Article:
On back-to-back days this weekend, I found myself covering a woman candidate who was furiously peddling herself — to women voters.
Kay Hagan, the incumbent North Carolina Democrat who is perilously close to losing her Senate seat to a man, North Carolina House Speaker Thom Tillis, spent one afternoon locking arms with Hillary Clinton, and the next bonding with Cecile Richards, the CEO of Planned Parenthood.
“Reach out particularly to every single woman you know,” Clinton exhorted a cheering crowd in downtown Charlotte. “Because women’s rights are like the canary in the mine.”
When I sat down with Hagan the next day, she did not hesitate to make the same basic point.
“I think women in North Carolina have seen the failed policies put forward by Thom Tillis,” she said. “Whether it’s the future of the public education system, or whether it’s the fact that he supports allowing an employer to deny coverage of birth control for a women — and it’s 2014 — women in North Carolina know that we can do better than that.”
Democrats are making the same case, nearly word for word, in closely fought races all over the country. And former Secretary of State Clinton, who is barnstorming through the country in all the places President Obama can’t or won’t go — is embracing gender pitches in ways she never did in her 2008 presidential campaign.
A standard feature of her stump speech has been to call on women voters to support candidates who don’t treat being female as “a pre-existing condition.”
But party still trumps gender.
“It’s not enough to be a woman,” Clinton said while campaigning for Iowa Democrat Bruce Braley, who is running for the Senate against Republican Joni Ernst. “You have to be committed to expand rights and opportunities for all women.”
Also, because women (and men) vote on more than reproductive rights, this definition of feminism has now expanded to include economic policy and education.
“You talk to women, this is about economics, but it’s also about respect, and Colorado’s fiercely independent,” endangered Democratic Senator Mark Udall told me. “It’s also about respect … and we think government, above all, should not be involved in these private decisions.”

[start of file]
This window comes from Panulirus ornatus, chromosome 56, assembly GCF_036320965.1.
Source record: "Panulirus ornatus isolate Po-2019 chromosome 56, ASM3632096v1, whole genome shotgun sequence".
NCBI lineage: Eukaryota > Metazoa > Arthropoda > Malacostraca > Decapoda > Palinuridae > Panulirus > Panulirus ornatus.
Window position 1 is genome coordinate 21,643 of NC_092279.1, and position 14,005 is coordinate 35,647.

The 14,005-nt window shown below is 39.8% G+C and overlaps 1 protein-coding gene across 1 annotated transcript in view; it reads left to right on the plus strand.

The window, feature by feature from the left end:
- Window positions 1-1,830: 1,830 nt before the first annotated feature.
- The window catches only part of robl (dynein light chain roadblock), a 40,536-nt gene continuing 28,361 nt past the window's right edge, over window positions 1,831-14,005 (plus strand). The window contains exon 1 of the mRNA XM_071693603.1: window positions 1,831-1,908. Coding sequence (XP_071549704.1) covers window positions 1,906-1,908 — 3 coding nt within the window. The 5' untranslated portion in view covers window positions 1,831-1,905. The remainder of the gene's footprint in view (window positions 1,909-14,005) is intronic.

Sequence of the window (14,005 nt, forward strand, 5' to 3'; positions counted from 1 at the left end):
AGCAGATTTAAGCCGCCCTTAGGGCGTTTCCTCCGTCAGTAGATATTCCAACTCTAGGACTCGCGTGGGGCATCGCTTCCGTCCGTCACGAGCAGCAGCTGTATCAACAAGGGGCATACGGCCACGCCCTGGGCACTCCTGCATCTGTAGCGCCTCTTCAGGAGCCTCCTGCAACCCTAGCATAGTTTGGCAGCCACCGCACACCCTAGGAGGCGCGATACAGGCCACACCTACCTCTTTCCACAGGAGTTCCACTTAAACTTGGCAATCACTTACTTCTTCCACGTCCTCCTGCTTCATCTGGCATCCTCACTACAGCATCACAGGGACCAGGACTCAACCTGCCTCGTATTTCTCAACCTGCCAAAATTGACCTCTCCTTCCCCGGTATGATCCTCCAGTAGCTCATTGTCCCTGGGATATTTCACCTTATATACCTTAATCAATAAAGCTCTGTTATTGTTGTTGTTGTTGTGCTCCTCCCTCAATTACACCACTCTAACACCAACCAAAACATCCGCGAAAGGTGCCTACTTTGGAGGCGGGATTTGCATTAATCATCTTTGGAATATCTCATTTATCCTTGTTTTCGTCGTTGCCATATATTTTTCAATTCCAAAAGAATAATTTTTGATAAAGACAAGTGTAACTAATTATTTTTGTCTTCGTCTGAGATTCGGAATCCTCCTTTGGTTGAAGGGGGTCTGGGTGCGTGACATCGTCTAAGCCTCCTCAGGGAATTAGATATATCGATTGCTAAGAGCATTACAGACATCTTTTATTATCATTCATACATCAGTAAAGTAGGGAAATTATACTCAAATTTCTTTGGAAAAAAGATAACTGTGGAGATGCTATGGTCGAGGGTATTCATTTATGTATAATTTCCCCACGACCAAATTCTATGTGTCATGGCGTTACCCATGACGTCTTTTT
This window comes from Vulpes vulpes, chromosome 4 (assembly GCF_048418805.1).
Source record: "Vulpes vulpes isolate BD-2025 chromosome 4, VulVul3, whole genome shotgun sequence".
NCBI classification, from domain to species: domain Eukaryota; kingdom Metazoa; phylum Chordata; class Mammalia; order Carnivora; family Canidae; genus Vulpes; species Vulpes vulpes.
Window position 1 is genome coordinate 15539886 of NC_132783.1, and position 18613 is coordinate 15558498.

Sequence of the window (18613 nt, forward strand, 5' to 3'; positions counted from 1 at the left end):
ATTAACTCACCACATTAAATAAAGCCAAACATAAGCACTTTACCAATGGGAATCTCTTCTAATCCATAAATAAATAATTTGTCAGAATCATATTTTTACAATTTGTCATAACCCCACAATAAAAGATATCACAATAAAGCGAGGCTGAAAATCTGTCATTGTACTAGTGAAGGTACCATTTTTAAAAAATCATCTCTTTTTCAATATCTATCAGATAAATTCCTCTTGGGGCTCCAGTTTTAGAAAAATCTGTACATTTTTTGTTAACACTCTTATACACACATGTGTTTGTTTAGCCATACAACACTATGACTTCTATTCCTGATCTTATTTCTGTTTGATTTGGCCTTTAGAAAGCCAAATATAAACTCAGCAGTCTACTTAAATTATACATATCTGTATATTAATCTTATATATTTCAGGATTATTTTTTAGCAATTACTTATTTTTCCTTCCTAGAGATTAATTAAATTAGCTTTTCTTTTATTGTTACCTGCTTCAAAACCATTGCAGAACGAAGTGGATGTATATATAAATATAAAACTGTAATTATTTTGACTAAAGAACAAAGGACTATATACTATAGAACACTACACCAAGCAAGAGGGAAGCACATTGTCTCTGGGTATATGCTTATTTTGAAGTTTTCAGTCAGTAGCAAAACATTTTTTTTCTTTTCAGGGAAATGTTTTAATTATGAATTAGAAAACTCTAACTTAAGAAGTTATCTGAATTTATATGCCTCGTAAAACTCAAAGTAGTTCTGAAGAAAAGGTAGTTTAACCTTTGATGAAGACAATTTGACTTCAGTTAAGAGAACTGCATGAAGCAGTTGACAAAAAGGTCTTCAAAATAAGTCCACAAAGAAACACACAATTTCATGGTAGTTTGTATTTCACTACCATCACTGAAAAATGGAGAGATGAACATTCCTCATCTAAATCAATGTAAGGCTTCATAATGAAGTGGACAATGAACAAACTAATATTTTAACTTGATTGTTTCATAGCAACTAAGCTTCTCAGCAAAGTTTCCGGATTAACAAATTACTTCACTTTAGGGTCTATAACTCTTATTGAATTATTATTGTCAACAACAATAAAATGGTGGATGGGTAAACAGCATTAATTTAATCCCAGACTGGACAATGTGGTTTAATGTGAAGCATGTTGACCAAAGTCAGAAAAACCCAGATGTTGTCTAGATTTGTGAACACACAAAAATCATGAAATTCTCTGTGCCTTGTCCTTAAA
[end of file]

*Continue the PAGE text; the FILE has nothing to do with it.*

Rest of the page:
When I asked him a similar question, Udall’s GOP challenger, Rep. Cory Gardner replied: “You want to talk about the real war on women, let’s talk about the failed economic policies of Barack Obama and Mark Udall.”
Indeed, the candidates on ballots from coast to coast have a lot more on their plates than gender.
If you’re Democrat Mary Burke in Wisconsin, and you’re trying to oust a controversial but durable Republican incumbent governor like Scott Walker, you’re talking about pensions and voter ID laws too.
If you’re a Republican like Iowa’s Ernst, you are pushing back against Hillary Clinton by pointing out that you too are a woman and a mom, but also a former soldier.
North Carolina’s Tillis has gone so far as to brand the gender pitch “a gimmick.”
“Government’s killing jobs here,” he said when we talked in Charlotte. “And they’re killing jobs disproportionately for women.”
The same debates await women like Michelle Nunn in Georgia, Mary Landrieu in Louisiana, Alison Lundergan Grimes in Kentucky, Jeanne Shaheen in New Hampshire — all Democrats in tight races — and men like Udall in Colorado and David Pryor in Arkansas.
Party affiliation matters because Democrats traditionally have held a healthy advantage over Republicans when it comes to women voters — especially the young and the single who are likely to be affected by debates over birth control and abortion.
But this year could be different. Not only is the gender gap closing in key states, but recent polls are showing Republican-leaning men may be more motivated to turn out this midterm year.
Normally when this many women are on the ballot, we immediately deem it “the year of the woman.” I’ve covered more of them than I can count.
But the label doesn’t seem to be sticking this year. Maybe we’re past it, or maybe it just doesn’t mean what it used to anymore.